Rates of health insurance coverage remained mostly stable during the pandemic, with an estimated 1.6 more Americans gaining coverage in 2020, according to an early release from the CDC’s National Health Interview Survey (NHIS).
From 2019 to 2020, the uninsured rate dropped from an estimated 10.3% (33.2 million) to 9.7% (31.6 million), a non-significant difference, reported Robin Cohen, PhD, of the National Center for Health Statistics, and colleagues.
Adults ages 18-64 were most likely to lack health coverage, at 13.9%, and the uninsured rate was twice as high in states that did not expand Medicaid compared to those that did (20.8% vs 10.2%, respectively).
“That’s pretty striking,” Cohen said, explaining that while some of that difference in these states could be accounted for by public coverage, the difference was also attributable to a greater percentage of people in expansion states having private insurance.
Public insurance coverage in expansion and non-expansion states accounted for 22.5% and 16.7% of coverage for adults ages 18-64, respectively, while private insurance coverage rates were 69.2% and 64.3%.
Joan Alker, executive director and co-founder of the Center for Children and Families and a research professor at Georgetown University McCourt School of Public Policy in Washington, D.C, said that while there is likely some “wiggle room” around the specific estimates, there’s “no question we’re seeing a growing gap in uninsured rates in states that have expanded and states that have not, and I fear that chasm will continue to grow.”
Data for the 2020 NHIS involved 31,568 adults and 5,790 children, and the interviewing process was modified due to the pandemic, noted Cohen, with in-person surveys switched to phone only beginning on March 19, 2020. This led to “an over-representation of more affluent households,” the researchers noted.
Overall, 38% of respondents had public coverage, and 61.8% had private coverage (some individuals were covered by both public and private plans). Among children sampled for the survey, 5.1% were uninsured, 42.2% had public coverage, and 54.9% had private insurance. Adults 65 and older were most likely to be enrolled in a public health plan, at 95.9%.
Alker cautioned that while the overall results are likely true, the low rates of response (50%) and changes in data collection give her pause: “I would not approach these numbers assuming there’s a great deal of precision here,” she told MedPage Today.
Race, Ethnicity, and Income
With regard to race and ethnicity, Hispanic adults ages 18-64 were the group most likely to be uninsured across all racial groups, at 29.3%, followed by non-Hispanic Black adults at 14.6%, non-Hispanic white adults at 9.2%, and non-Hispanic Asian adults at 8.8%, the report showed.
Black adults ages 18-64 were the racial group most likely to have public health insurance, at 33.1%, followed by Hispanic adults at 23.0%. White adults accounted for the largest share of private coverage enrollment at 76.0%, with Asian adults close behind at 75.4%.
Cohen’s group also broke down the coverage data by income level and found that 25.3% of adults below 100% of the federal poverty level (FPL) lacked insurance and 25.0% of adults between 100% and less than 200% FPL were uninsured. Among adults earning less than 100% FPL, 56.3% reported having public coverage compared with 38.8% of those between 100% and less than 200% of FPL.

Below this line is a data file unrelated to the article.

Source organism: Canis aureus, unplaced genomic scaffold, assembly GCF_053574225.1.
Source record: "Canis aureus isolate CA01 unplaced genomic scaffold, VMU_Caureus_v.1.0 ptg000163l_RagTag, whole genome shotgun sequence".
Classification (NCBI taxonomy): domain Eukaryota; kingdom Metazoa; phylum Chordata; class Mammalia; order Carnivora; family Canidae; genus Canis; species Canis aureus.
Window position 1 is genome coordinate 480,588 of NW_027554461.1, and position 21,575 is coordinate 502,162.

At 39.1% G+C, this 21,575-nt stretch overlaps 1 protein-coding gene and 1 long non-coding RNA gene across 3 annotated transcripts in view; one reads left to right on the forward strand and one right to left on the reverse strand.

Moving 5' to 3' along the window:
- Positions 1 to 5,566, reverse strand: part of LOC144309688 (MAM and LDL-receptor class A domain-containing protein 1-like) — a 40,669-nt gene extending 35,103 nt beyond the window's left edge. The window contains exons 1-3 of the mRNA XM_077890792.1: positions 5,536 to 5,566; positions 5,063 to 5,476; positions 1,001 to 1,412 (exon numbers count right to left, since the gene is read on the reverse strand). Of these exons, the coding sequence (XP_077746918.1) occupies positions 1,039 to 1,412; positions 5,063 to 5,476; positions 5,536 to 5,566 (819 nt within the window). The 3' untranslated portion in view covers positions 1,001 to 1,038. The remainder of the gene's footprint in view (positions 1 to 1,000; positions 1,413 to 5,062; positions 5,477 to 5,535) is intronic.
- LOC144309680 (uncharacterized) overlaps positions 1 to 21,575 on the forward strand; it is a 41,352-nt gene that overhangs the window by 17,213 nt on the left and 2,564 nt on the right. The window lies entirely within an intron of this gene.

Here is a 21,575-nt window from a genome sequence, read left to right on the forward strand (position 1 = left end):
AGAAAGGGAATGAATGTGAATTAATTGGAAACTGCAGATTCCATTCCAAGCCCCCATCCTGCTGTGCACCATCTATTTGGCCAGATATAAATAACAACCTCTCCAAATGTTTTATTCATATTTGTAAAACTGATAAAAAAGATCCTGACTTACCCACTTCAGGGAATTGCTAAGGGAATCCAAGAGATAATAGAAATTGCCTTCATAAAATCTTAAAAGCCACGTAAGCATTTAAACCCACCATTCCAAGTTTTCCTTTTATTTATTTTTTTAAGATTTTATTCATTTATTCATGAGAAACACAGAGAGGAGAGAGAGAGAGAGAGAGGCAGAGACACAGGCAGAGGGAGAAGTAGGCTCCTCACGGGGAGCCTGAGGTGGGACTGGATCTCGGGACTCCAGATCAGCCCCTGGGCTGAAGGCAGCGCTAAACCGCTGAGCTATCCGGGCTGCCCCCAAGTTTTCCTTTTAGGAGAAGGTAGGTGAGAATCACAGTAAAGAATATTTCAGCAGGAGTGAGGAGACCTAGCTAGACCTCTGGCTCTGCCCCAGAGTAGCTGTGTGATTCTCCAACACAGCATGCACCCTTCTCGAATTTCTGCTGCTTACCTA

Of the adults whose income was 200% FPL or greater, 82.5% had private insurance, the report noted.
With regard to enrollment in the federal and state-based exchanges established as part of the Affordable Care Act (ACA), 3.8% of adults below age 65 were enrolled in exchange-based plans, and coverage was higher in families earning between 100% to less than 200% FPL compared with families who earned less than 100% FPL — 4.8% and 1.9%, respectively.
Exchange-based coverage was also higher among Hispanic individuals compared with white and Black individuals, at 4.2%, 3.7%, and 2.6%, respectively.
Data Collection in a Pandemic
The changes to the process of data collection cited in the report may seem trivial, but to some experts they’re not.
Alker said it’s unlikely the public will ever really know how many people were uninsured in 2020 because of the challenges of conducting surveys during the pandemic. Due to unreliable data and low response rates, she said, the Census Bureau won’t be releasing its American Community Survey 1-year estimates this fall.
She added that the NHIS had a “pretty small” completion rate, but researchers made a judgment call and decided the data were “good enough” to be shared.
And the survey “is showing us something, which is that there probably wasn’t a precipitous growth in the number of uninsured,” Alker added.
The following are some reasons the uninsured rates may not have spiked, Alker explained.
- First, many of the jobs lost during the pandemic were jobs that didn’t provide health insurance anyway. An analysis of what jobs uninsured people have in states that have not expanded Medicaid, conducted by Alker and colleagues, found that in nearly every state they researched, hospitality was “the number one industry” for employing uninsured workers. Hospitality was also “one of the hardest impacted industries” during the pandemic, she said.
- Second, she noted, a Medicaid “disenrollment freeze” enacted in March 2020 as part of the Families First Coronavirus Response Act prohibited states from dropping participants for reasons related to small fluctuations in income or paperwork problems during the pandemic.
- Lastly, the public now has a stronger safety net because of the passage of the ACA in 2010, Alker said. “People have more public coverage options for this recession than they did for the last big recession.”
She said that despite rationalizing the topline data, “I’m certainly taking these number with a little bit of a grain of salt.”
Originally Appeared Here